A Growing Challenge for Our Society
The rate of Autism in Oregon and across the country has increased dramatically over the past few decades. What used to affect only 1 in 10,000 children now affects 1 in 45.
The educational needs of children with Autism are unique because each child’s behaviors and capabilities are unique. Children with Autism demonstrate a variety of symptoms, including behavioral, physical, social, and learning difficulties. Roughly 1/3 of children with Autism are unable to speak; most have social cognition challenges, gross and/or fine motor issues, and sensory sensitivities.
Teacher training requires specialization, focus, and much lower student-teacher ratios. In addition to typical academics, education needs include speech, social, and life skills.
Given Autism’s Growing Prevalence and Unique Educational Needs, Public Schools have been Challenged to Keep Up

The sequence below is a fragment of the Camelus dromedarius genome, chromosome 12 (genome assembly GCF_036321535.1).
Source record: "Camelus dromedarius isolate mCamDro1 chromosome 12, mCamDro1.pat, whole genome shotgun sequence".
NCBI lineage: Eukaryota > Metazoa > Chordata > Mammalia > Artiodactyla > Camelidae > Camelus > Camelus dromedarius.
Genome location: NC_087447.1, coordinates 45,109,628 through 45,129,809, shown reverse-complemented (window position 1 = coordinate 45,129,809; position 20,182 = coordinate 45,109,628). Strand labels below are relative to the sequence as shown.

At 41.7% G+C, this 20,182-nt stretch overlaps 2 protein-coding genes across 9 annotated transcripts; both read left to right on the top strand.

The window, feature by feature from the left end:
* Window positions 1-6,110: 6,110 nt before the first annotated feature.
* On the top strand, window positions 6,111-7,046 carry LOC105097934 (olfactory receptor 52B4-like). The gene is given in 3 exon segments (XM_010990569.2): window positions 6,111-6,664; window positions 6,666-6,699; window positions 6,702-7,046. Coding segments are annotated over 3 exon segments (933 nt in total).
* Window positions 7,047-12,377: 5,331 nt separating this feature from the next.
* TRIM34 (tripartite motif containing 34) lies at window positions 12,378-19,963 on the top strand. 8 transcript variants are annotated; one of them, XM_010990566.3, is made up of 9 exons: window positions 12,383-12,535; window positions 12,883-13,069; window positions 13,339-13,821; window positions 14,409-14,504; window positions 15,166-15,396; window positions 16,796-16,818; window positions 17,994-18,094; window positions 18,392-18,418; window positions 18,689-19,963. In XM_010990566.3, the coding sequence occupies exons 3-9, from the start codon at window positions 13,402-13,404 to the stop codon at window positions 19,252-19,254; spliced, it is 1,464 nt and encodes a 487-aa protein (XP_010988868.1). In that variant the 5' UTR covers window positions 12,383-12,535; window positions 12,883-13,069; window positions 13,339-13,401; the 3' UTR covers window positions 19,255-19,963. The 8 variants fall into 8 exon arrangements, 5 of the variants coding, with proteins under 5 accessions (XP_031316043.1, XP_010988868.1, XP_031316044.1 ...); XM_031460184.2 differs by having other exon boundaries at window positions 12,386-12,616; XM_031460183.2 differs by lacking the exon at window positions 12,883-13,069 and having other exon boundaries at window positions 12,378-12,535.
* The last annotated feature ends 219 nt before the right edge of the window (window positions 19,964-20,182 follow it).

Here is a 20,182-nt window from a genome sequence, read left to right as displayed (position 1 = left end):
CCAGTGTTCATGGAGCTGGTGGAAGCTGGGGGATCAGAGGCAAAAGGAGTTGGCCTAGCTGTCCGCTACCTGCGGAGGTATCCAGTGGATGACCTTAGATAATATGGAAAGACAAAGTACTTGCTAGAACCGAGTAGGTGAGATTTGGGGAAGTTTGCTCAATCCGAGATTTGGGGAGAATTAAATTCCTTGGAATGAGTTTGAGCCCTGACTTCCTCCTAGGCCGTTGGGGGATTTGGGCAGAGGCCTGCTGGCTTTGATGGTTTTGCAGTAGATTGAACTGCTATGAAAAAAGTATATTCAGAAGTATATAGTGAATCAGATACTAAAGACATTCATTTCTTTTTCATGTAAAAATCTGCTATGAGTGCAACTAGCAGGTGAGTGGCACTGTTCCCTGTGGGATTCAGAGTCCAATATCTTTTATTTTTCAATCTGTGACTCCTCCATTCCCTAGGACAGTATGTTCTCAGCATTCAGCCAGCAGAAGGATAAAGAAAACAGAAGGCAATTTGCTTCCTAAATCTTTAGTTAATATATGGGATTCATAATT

Public education has been unable to keep up with Autism’s increase — budget-strapped schools are generally unable to meet the needs of most children with Autism, leaving parents on their own to patch together a program to support their child.
As a result, privately funded schools are cropping up nationwide. Founded in 2009, Victory Academy is Oregon’s only year-round, accredited school for Autism. What started as a small class of eight in 2009 has expanded to 38 students enrolled for Fall 2013. The school is now at capacity, and must turn away students until a new location is built.
The Approach to Teaching Children with Autism is Unique
Children with Autism are very capable of learning, but the approach to teaching must be much more personalized than what mainstream, public schools can offer:
- Much lower student-teacher ratios
- Frequent one-on-one sessions
- Extensive use of visual aids and technologies
- Requires higher rates of repetition to master a topic or skill
- Effective teachers require highly specialized training
- Patient, energetic, expressive, compassionate, and positive teachers are a must
- Curriculum must be mindful of the children’s emotional, social, verbal, and physical challenges
- Sensory issues and the learning environment must also be taken into account to optimize learning (loud noises, bright lights, dust, toxins, etc.)